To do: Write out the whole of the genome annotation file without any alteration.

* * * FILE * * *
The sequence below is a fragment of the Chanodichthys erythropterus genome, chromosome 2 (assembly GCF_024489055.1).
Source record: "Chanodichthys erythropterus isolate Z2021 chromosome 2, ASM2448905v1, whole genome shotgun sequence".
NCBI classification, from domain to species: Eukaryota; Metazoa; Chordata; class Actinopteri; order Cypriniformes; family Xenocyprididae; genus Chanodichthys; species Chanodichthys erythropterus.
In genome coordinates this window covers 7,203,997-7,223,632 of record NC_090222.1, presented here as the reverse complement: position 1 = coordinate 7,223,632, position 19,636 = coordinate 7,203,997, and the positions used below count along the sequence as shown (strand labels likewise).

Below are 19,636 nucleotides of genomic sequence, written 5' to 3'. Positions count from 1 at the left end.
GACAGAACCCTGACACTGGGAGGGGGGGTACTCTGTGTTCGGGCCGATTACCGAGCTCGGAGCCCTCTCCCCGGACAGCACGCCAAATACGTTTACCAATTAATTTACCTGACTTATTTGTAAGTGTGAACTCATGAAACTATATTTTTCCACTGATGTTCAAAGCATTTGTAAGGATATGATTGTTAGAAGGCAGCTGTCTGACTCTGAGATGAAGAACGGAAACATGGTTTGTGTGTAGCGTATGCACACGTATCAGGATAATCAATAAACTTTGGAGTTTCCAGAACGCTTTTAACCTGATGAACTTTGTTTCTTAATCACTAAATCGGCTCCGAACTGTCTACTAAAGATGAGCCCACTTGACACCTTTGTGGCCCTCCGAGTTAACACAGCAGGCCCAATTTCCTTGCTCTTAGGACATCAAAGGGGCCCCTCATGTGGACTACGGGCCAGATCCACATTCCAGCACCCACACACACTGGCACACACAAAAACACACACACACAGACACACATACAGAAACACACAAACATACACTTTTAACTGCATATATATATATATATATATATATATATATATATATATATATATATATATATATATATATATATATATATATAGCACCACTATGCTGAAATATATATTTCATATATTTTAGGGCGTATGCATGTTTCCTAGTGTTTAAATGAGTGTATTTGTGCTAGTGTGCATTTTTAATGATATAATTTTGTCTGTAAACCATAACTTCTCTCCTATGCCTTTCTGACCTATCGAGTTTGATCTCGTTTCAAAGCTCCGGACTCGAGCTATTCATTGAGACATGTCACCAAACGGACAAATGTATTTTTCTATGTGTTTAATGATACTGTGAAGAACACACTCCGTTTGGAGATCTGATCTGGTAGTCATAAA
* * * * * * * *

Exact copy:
The sequence below is a fragment of the Chanodichthys erythropterus genome, chromosome 2 (assembly GCF_024489055.1).
Source record: "Chanodichthys erythropterus isolate Z2021 chromosome 2, ASM2448905v1, whole genome shotgun sequence".
NCBI classification, from domain to species: Eukaryota; Metazoa; Chordata; class Actinopteri; order Cypriniformes; family Xenocyprididae; genus Chanodichthys; species Chanodichthys erythropterus.
In genome coordinates this window covers 7,203,997-7,223,632 of record NC_090222.1, presented here as the reverse complement: position 1 = coordinate 7,223,632, position 19,636 = coordinate 7,203,997, and the positions used below count along the sequence as shown (strand labels likewise).

Below are 19,636 nucleotides of genomic sequence, written 5' to 3'. Positions count from 1 at the left end.
GACAGAACCCTGACACTGGGAGGGGGGGTACTCTGTGTTCGGGCCGATTACCGAGCTCGGAGCCCTCTCCCCGGACAGCACGCCAAATACGTTTACCAATTAATTTACCTGACTTATTTGTAAGTGTGAACTCATGAAACTATATTTTTCCACTGATGTTCAAAGCATTTGTAAGGATATGATTGTTAGAAGGCAGCTGTCTGACTCTGAGATGAAGAACGGAAACATGGTTTGTGTGTAGCGTATGCACACGTATCAGGATAATCAATAAACTTTGGAGTTTCCAGAACGCTTTTAACCTGATGAACTTTGTTTCTTAATCACTAAATCGGCTCCGAACTGTCTACTAAAGATGAGCCCACTTGACACCTTTGTGGCCCTCCGAGTTAACACAGCAGGCCCAATTTCCTTGCTCTTAGGACATCAAAGGGGCCCCTCATGTGGACTACGGGCCAGATCCACATTCCAGCACCCACACACACTGGCACACACAAAAACACACACACACAGACACACATACAGAAACACACAAACATACACTTTTAACTGCATATATATATATATATATATATATATATATATATATATATATATATATATATATATATATATATATATATATAGCACCACTATGCTGAAATATATATTTCATATATTTTAGGGCGTATGCATGTTTCCTAGTGTTTAAATGAGTGTATTTGTGCTAGTGTGCATTTTTAATGATATAATTTTGTCTGTAAACCATAACTTCTCTCCTATGCCTTTCTGACCTATCGAGTTTGATCTCGTTTCAAAGCTCCGGACTCGAGCTATTCATTGAGACATGTCACCAAACGGACAAATGTATTTTTCTATGTGTTTAATGATACTGTGAAGAACACACTCCGTTTGGAGATCTGATCTGGTAGTCATAAA